When people talk about “free markets” and how the government should keep its hands out of the markets they are showing a cultural blindness to the truth that the government is massively intervening, or “interfering” as it might be, in markets on a literal momentary basis.
Metaphorically speaking, when someone is raised in a religion, the religion seems normal to them. That the Son of God was born to a virgin, impregnated by the Holy Spirit, and visited by three wise men doesn’t sound odd to them, even though someone raised in a completely different culture might see it as a bizarre, if not fictional, belief.
We live in a similar religion, the religion of “incorporation”. That is, we don’t even think about the very basis of our “free market” capitalist system is an artificial entity called “incorporation” where “incorporation” is an entirely government (that is social) granted status. Moreover it is a status that imparts massive market manipulation by the government.
Because “incorporation” grants “limited liability”. It keeps you and me from suing or otherwise touching the owners of a company for the true debts and liabilities they may hold. If I were to open a business without incorporation and others were to buy shares in the entity (shares being a form of partial ownership), anything done by that business would fall wholly on myself and the shareholders. If the business ran out of money and owed others, I and the shareholders would be directly on-the-hook for the liabilities of the business.
However, the vast majority of businesses today are incorporated with some form of “limited liability”. That limited liability is granted, enforced ultimately at gunpoint just like taxes, by the government. Donald Trump can own a company, make horrible decisions, even potentially break the law “as the company”, and he’s not on the hook for any of it, the so-called “company” is. All the people impacted have no recourse because the government intervened, that is, interfered in the market here. Were the government not there, then Donald and any shareholders would be liable from now until the liabilities were satisfied, even if that meant their entire lives and everything they had. Instead, the government acted both as an insurance company and an enforcer. Through incorporation the government effectively transferred, just like an insurance company, the liability to a different entity.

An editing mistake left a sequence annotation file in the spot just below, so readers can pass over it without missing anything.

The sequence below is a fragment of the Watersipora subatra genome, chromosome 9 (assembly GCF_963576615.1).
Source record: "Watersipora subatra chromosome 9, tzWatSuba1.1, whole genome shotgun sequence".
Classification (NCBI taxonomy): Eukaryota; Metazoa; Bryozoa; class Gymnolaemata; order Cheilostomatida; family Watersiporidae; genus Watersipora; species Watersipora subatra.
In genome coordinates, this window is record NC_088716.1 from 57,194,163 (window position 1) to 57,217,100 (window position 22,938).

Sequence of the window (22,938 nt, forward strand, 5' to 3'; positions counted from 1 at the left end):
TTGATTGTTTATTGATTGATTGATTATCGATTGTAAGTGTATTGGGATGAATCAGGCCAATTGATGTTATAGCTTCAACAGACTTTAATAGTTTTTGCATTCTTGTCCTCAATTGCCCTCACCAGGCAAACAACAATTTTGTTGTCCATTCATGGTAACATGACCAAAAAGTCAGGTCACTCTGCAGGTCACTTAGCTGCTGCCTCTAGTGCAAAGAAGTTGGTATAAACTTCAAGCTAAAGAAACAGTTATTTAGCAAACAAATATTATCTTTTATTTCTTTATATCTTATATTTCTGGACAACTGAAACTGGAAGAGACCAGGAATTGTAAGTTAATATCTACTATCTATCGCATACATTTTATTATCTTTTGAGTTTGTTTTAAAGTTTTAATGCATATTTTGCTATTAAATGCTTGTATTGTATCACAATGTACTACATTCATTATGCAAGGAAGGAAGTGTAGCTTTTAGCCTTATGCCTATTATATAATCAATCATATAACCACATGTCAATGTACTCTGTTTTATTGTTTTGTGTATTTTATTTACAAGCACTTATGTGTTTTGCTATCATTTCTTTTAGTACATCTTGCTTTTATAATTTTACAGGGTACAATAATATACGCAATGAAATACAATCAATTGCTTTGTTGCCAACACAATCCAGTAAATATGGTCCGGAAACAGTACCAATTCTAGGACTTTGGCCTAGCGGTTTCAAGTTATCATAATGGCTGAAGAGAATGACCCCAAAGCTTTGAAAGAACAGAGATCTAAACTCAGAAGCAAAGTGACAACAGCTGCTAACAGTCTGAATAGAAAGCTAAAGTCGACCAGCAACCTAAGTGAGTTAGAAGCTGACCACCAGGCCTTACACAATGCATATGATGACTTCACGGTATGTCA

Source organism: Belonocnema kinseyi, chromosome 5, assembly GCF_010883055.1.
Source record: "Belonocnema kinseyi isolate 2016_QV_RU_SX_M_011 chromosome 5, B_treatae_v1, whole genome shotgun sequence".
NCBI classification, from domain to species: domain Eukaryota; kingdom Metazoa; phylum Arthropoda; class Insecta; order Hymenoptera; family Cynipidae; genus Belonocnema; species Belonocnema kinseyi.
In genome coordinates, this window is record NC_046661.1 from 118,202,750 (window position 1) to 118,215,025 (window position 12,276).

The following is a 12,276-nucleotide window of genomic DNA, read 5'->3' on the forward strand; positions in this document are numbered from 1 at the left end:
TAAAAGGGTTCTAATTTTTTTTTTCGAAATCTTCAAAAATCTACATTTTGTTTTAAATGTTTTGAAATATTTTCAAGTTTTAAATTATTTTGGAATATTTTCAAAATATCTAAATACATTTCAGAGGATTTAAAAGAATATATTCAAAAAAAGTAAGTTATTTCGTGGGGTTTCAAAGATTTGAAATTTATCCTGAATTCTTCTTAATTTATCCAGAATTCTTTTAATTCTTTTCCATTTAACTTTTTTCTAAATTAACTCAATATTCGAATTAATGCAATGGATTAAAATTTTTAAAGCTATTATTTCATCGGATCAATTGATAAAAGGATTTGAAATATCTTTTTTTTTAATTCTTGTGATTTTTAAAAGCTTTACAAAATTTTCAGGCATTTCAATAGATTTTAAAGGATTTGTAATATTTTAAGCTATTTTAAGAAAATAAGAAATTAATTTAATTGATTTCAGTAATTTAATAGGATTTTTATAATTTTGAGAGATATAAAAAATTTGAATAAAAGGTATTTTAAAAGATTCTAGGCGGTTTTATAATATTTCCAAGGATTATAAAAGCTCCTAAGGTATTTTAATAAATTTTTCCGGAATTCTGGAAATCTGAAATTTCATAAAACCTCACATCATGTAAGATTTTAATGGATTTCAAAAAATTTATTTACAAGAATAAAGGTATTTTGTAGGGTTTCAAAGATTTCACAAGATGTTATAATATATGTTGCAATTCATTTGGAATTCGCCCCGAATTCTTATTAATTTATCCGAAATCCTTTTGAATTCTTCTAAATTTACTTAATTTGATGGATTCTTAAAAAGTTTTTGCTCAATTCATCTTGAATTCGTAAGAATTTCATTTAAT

What/who was that entity? You, me, anyone Donald owed money to, anyone Donald slighted. If it required cleanup that couldn’t be absorbed by the market (for instance, dangerous environmental damage), the government, so again, you, me.
In short – it was socialized. That is, it is socialism. The very heart of our “capitalist” system is socialism.
Because we believe incorporation allows economic growth and helps the people in general, we tell ourselves that we take on the risks of the few for the benefit of the many. It fuels our economic system. Except of course, if the system isn’t really working, increasingly it seems we the many are taking on the risks of the few, for the benefit of the few.
All of this leads to two questions:
- If it’s socialism, why is your socialism ok, and my socialism not ok (say, paying for free college)?
- If it’s government interference in the market, why is your interference, better than say my interference (say, forcing banks to hold reasonable reserves)?
You may argue that the system wouldn’t work any other way, which is fine, but what you are arguing then is that government interference and socialism are a necessary part of the system. In that case, I harken to the joke about being a prostitute:
Person 1: If I paid you five million dollars would you have sex with me?
Person 2: Yes.
Person 1: Ok then, if I paid you five dollars would you have sex with me?
Person 2: No! What do you think I am, a whore?
Person 1: We already established what you are, we are just haggling the price.
We have a capitalist system that involves massive government interference and socialism at it’s core. You say it should be one thing, I’m just haggling that that maybe it should be others.
Obviously owners, even of incorporations, can and do get sued (anyone can get sued!), however their risk is greatly limited by government regulations and protections relating to “incorporation”.